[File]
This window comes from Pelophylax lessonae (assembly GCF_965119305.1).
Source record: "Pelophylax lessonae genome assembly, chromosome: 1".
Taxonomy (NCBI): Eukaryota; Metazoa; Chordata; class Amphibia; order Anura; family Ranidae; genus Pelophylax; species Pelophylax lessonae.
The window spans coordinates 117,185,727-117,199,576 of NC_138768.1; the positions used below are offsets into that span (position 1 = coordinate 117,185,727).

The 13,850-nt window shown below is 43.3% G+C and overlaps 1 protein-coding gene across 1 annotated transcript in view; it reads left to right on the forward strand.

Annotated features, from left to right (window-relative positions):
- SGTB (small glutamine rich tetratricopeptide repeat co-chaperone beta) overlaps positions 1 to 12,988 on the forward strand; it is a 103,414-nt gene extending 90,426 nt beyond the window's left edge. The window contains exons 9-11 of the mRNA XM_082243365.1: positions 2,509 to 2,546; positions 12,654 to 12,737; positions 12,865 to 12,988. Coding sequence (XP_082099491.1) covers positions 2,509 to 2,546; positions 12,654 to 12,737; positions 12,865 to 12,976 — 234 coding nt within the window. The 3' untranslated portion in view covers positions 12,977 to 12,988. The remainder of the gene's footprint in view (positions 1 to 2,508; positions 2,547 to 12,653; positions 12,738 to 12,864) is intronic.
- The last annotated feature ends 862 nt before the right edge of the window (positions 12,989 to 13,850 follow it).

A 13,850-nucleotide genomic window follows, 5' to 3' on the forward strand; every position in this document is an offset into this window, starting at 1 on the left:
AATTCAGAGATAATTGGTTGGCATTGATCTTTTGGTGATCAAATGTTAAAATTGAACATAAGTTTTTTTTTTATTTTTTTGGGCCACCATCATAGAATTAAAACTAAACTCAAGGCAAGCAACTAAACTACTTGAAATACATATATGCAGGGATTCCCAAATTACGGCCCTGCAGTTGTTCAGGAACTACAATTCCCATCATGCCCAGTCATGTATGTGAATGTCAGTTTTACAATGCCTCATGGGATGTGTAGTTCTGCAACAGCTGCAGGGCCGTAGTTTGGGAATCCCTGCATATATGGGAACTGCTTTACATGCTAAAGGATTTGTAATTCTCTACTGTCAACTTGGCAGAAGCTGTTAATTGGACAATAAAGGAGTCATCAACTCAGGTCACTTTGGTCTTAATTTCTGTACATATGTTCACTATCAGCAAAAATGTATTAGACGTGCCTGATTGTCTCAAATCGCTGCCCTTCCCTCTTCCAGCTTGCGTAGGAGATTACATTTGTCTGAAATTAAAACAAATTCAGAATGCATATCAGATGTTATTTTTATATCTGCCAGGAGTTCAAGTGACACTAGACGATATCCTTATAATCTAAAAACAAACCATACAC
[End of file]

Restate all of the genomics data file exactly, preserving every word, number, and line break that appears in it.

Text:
This window comes from Pelophylax lessonae (assembly GCF_965119305.1).
Source record: "Pelophylax lessonae genome assembly, chromosome: 1".
Taxonomy (NCBI): Eukaryota; Metazoa; Chordata; class Amphibia; order Anura; family Ranidae; genus Pelophylax; species Pelophylax lessonae.
The window spans coordinates 117,185,727-117,199,576 of NC_138768.1; the positions used below are offsets into that span (position 1 = coordinate 117,185,727).

The 13,850-nt window shown below is 43.3% G+C and overlaps 1 protein-coding gene across 1 annotated transcript in view; it reads left to right on the forward strand.

Annotated features, from left to right (window-relative positions):
- SGTB (small glutamine rich tetratricopeptide repeat co-chaperone beta) overlaps positions 1 to 12,988 on the forward strand; it is a 103,414-nt gene extending 90,426 nt beyond the window's left edge. The window contains exons 9-11 of the mRNA XM_082243365.1: positions 2,509 to 2,546; positions 12,654 to 12,737; positions 12,865 to 12,988. Coding sequence (XP_082099491.1) covers positions 2,509 to 2,546; positions 12,654 to 12,737; positions 12,865 to 12,976 — 234 coding nt within the window. The 3' untranslated portion in view covers positions 12,977 to 12,988. The remainder of the gene's footprint in view (positions 1 to 2,508; positions 2,547 to 12,653; positions 12,738 to 12,864) is intronic.
- The last annotated feature ends 862 nt before the right edge of the window (positions 12,989 to 13,850 follow it).

A 13,850-nucleotide genomic window follows, 5' to 3' on the forward strand; every position in this document is an offset into this window, starting at 1 on the left:
AATTCAGAGATAATTGGTTGGCATTGATCTTTTGGTGATCAAATGTTAAAATTGAACATAAGTTTTTTTTTTATTTTTTTGGGCCACCATCATAGAATTAAAACTAAACTCAAGGCAAGCAACTAAACTACTTGAAATACATATATGCAGGGATTCCCAAATTACGGCCCTGCAGTTGTTCAGGAACTACAATTCCCATCATGCCCAGTCATGTATGTGAATGTCAGTTTTACAATGCCTCATGGGATGTGTAGTTCTGCAACAGCTGCAGGGCCGTAGTTTGGGAATCCCTGCATATATGGGAACTGCTTTACATGCTAAAGGATTTGTAATTCTCTACTGTCAACTTGGCAGAAGCTGTTAATTGGACAATAAAGGAGTCATCAACTCAGGTCACTTTGGTCTTAATTTCTGTACATATGTTCACTATCAGCAAAAATGTATTAGACGTGCCTGATTGTCTCAAATCGCTGCCCTTCCCTCTTCCAGCTTGCGTAGGAGATTACATTTGTCTGAAATTAAAACAAATTCAGAATGCATATCAGATGTTATTTTTATATCTGCCAGGAGTTCAAGTGACACTAGACGATATCCTTATAATCTAAAAACAAACCATACAC